There are multiple challenges to the development of quantitative imaging standards. For example, FDG-PET/CT is widely used in clinical practice to monitor cancer response. However, there is currently no globally accepted standard for all components of the imaging procedure and response assessment readout which can be implemented across all imaging facilities, for all manufacturers. A Uniform Protocols for Imaging in Clinical Trials (UPICT) protocol* and Quantitative Imaging Biomarkers Alliance (QIBA) profile** are under development to address these needs. In addition to standard processes, both of these working groups have identified multiple quality control issues which need attention. The facility-centric quality control issues—both for instrumentation and processes—need to be more rigorous for molecular imaging and advanced imaging and image analysis techniques than for CT-based RECIST assessments.

In an imaging CRO, the concept of quantitative imaging—which is critical for imaging biomarkers for clinical trials and eventually clinical practice work—requires attention to standardized prescription and quality control measures for all steps in subject imaging and image interpretation.

*UPICT = Uniform Protocols for Imaging in Clinical Trials
**QIBA = Quantitative Imaging Biomarkers Alliance 

Eric S. Perlman, MD, an imaging consultant for clinical trials, is a diagnostic radiologist, internist and nuclear medicine physician who spent 13 years in clinical imaging practice at Princeton Radiology and 10 years at CoreLab Partners (formerly RadPharm), most recently as Chief Scientific Officer. Dr. Perlman is a member of the QIBA FDG-PET Technical Committee and is a core member of the UPICT FDG-PET protocol writing group. 

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ANALYSIS TOOLS & TECHNIQUES 

Predictive Metrics of Quality for Quantitative Imaging
 

By EHSAN SAMEI, PhD, DABR, FAAPM, FSPIE 

As many in this readership would attest, in its first century (1895-1995), medical imaging was primarily developed as a qualitative technique. Imaging devices were often seen as "cameras" used to take "pictures" of the interior of the human body. Radiology correspondingly developed as a subspecialty focused on making sense of what the images exhibit in the context of other related clinical data. The latter, understanding the meaning of the image data in the context of other clinical data, has always been an objective from which radiology has drawn its relevance and significance.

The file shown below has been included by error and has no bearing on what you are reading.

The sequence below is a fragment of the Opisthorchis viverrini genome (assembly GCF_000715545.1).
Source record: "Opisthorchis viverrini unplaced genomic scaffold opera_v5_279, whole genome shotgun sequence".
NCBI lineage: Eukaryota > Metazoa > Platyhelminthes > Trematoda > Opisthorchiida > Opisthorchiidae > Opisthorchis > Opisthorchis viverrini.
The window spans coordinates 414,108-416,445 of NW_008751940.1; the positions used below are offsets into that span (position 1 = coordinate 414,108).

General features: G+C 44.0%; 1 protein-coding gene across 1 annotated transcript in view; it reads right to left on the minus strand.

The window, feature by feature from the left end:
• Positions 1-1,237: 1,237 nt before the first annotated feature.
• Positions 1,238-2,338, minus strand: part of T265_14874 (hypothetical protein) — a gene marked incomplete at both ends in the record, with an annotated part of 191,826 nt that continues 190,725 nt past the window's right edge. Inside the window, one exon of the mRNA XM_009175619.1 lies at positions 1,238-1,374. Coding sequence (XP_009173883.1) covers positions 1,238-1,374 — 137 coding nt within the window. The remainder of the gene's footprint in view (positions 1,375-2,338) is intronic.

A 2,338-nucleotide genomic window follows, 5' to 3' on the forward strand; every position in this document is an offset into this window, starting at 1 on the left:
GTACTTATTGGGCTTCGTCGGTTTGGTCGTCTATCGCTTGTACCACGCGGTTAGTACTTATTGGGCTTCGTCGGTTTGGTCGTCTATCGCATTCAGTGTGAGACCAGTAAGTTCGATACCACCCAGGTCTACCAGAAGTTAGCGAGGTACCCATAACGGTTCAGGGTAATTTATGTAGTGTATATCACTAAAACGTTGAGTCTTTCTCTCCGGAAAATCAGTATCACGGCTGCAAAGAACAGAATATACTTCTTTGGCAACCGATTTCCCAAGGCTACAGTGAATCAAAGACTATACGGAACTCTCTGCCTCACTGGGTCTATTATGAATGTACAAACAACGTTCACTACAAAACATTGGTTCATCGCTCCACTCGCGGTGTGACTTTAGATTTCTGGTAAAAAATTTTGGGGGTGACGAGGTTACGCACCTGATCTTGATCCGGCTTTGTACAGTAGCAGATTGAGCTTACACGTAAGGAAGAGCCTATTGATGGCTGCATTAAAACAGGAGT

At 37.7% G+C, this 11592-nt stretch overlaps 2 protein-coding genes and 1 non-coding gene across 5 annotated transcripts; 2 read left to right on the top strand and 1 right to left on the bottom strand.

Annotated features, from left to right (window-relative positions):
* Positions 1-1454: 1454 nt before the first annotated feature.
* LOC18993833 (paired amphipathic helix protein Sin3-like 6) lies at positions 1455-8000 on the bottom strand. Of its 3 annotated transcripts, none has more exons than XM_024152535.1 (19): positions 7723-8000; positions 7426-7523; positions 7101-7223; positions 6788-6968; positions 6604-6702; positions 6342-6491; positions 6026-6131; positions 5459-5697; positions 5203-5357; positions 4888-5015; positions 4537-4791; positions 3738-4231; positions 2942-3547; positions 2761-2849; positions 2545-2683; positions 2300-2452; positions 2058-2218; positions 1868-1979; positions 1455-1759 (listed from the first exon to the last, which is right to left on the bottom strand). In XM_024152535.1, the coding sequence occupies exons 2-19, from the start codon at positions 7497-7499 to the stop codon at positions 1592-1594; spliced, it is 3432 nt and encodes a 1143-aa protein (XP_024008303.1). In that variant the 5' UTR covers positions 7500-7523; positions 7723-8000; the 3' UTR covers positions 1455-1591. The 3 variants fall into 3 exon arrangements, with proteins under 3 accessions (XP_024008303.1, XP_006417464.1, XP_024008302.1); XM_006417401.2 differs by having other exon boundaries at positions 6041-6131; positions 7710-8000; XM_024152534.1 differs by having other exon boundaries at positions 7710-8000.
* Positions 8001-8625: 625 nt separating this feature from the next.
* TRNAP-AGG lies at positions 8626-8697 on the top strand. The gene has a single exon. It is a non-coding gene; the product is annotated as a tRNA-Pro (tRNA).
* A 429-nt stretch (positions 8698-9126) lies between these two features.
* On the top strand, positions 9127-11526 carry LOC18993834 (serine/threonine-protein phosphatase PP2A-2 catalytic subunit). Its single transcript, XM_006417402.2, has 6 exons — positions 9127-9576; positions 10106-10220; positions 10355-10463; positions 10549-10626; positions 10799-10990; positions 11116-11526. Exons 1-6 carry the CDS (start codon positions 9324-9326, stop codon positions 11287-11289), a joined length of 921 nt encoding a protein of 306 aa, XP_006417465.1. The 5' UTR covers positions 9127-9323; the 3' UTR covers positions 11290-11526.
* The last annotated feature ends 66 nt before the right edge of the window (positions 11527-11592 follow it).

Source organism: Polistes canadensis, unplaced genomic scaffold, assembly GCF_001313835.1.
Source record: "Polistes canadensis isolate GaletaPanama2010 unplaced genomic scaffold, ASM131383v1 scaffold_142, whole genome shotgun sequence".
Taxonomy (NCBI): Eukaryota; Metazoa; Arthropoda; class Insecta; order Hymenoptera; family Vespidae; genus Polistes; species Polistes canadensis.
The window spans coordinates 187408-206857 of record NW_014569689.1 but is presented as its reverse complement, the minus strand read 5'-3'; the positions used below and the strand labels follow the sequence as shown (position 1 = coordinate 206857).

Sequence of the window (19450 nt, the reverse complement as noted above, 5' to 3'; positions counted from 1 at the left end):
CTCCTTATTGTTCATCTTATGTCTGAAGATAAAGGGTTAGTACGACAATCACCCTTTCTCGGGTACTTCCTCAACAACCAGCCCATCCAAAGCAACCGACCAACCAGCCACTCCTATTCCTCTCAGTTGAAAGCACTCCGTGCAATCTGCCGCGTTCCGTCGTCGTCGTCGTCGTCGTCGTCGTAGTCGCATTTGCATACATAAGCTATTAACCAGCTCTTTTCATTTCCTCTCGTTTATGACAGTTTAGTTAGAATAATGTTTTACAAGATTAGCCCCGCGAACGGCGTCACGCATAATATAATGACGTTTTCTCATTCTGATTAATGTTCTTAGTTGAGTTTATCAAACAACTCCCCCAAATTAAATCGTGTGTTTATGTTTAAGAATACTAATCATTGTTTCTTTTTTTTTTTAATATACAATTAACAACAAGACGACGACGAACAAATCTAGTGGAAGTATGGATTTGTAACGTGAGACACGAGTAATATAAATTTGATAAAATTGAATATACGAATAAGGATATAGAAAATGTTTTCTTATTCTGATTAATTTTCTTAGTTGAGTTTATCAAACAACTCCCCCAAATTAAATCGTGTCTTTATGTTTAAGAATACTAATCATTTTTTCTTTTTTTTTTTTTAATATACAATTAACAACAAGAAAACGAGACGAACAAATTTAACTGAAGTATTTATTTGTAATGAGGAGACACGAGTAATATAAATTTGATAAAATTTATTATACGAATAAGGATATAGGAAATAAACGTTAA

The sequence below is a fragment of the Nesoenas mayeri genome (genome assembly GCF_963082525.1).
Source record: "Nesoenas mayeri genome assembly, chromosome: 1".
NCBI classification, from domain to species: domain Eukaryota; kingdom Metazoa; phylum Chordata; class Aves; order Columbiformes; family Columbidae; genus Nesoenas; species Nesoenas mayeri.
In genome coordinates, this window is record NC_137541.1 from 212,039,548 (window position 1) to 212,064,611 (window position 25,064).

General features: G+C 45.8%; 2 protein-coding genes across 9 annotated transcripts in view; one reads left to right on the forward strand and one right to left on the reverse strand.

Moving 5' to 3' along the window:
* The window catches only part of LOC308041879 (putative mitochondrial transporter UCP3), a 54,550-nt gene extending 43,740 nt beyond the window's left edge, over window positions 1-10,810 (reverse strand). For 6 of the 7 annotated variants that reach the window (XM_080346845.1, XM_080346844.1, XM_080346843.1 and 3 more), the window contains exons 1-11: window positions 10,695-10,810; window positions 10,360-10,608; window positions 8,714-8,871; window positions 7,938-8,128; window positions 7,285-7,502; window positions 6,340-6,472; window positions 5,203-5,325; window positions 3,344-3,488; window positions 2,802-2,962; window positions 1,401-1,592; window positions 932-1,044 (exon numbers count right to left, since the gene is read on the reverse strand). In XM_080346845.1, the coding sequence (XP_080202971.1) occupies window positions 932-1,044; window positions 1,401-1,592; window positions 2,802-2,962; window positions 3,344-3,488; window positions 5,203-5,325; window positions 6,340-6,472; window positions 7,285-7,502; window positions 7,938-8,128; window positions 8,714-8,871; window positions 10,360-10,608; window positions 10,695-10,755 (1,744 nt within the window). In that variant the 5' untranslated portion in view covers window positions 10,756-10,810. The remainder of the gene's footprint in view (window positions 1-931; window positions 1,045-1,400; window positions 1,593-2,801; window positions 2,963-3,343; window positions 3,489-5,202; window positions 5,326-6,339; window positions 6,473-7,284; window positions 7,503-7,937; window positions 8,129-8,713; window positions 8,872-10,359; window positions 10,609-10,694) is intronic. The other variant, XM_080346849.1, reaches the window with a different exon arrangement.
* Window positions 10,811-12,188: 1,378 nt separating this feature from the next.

So far, the second century of medical imaging has witnessed notable advancements in technologies enabling images to become more robust and reproducible. A corresponding reduction in variability across all components of imaging systems has provided an opportunity to extract more quantitative information from image data in such a way that the information can contribute to clinical care in a more quantitative way. A quantitative approach to imaging enables one to characterize a medical condition in more definitive ways than a more conventional, interpretive qualitative approach. This offers unprecedented opportunities to quantitatively characterize disease conditions, a cornerstone of evidence-based medicine. Specifically, quantitative imaging enables monitoring the progress of a disease or a treatment regimen across time, making it possible to identify or optimize treatment techniques towards more efficacious, evidence-based and patient-specific treatments.